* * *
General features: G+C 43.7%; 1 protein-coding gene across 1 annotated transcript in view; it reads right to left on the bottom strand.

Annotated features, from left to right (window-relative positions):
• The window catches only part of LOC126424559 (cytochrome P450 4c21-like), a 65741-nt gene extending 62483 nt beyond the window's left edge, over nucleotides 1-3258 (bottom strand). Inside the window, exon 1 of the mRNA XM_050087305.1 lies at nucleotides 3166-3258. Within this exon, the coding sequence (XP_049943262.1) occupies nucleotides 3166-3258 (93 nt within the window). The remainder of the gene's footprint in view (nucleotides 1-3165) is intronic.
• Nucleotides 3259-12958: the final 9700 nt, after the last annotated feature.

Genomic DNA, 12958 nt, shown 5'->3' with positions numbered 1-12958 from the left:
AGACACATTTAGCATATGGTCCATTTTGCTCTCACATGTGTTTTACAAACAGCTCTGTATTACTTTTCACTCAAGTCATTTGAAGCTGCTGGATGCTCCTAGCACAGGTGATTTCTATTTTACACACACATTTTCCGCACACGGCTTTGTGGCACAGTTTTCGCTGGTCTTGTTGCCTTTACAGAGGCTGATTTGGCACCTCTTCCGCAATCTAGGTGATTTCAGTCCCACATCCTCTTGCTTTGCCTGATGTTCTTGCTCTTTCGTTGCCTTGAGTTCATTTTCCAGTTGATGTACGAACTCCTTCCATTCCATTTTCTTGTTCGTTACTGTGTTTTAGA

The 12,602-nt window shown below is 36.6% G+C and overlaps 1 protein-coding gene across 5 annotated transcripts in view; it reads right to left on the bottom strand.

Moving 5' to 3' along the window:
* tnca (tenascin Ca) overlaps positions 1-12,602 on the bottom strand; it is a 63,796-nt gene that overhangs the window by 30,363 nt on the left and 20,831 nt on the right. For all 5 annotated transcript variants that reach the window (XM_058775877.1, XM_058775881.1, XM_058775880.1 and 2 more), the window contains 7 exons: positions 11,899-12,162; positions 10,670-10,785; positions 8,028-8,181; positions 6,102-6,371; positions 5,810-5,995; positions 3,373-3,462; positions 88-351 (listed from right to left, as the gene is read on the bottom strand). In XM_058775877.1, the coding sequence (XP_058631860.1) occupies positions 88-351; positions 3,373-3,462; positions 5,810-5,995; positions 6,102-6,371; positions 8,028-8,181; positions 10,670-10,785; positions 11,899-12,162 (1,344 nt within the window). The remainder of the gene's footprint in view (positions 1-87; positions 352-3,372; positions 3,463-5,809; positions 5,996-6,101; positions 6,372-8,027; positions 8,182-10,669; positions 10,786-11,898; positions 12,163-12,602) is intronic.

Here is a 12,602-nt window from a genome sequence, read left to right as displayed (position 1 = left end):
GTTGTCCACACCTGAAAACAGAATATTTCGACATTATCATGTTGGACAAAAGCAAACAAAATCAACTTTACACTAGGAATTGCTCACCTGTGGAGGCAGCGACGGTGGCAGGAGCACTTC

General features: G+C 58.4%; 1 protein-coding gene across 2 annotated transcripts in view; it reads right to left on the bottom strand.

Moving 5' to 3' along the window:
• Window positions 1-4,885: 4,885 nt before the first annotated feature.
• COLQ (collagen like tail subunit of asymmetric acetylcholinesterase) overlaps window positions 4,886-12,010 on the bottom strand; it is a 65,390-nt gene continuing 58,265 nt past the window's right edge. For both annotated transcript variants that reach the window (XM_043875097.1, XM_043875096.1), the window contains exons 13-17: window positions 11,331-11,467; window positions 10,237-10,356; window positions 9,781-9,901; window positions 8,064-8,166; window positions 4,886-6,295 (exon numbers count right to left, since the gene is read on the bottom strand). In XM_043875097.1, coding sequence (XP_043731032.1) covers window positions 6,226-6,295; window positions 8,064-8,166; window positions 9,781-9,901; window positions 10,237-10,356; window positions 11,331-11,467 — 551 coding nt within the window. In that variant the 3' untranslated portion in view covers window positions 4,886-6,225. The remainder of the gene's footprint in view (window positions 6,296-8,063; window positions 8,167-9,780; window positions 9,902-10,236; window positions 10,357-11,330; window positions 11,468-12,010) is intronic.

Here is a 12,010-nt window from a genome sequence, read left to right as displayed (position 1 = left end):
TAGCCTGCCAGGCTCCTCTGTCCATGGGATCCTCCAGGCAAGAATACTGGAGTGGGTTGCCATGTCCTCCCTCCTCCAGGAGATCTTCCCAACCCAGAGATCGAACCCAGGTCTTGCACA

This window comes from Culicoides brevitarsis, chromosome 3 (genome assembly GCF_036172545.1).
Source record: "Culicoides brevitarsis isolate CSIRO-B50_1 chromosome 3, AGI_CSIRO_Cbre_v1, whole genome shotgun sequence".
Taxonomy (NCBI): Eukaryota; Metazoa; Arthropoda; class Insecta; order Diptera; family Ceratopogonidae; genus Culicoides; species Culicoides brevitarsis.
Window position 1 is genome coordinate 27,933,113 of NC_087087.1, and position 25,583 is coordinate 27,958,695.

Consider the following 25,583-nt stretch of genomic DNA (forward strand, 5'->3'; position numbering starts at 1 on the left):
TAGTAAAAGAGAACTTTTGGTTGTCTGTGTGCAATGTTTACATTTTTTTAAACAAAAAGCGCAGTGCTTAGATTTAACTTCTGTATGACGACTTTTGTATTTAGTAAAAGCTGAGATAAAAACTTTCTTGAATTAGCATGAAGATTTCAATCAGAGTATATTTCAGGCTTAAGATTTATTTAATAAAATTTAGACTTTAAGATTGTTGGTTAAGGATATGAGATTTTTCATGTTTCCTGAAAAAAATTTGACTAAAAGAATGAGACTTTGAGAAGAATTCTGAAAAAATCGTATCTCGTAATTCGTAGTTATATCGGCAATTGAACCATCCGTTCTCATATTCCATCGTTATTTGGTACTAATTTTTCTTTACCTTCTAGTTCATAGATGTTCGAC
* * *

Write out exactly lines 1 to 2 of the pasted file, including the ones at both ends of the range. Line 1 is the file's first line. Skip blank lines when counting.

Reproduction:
General features: G+C 43.7%; 1 protein-coding gene across 1 annotated transcript in view; it reads right to left on the bottom strand.

Annotated features, from left to right (window-relative positions):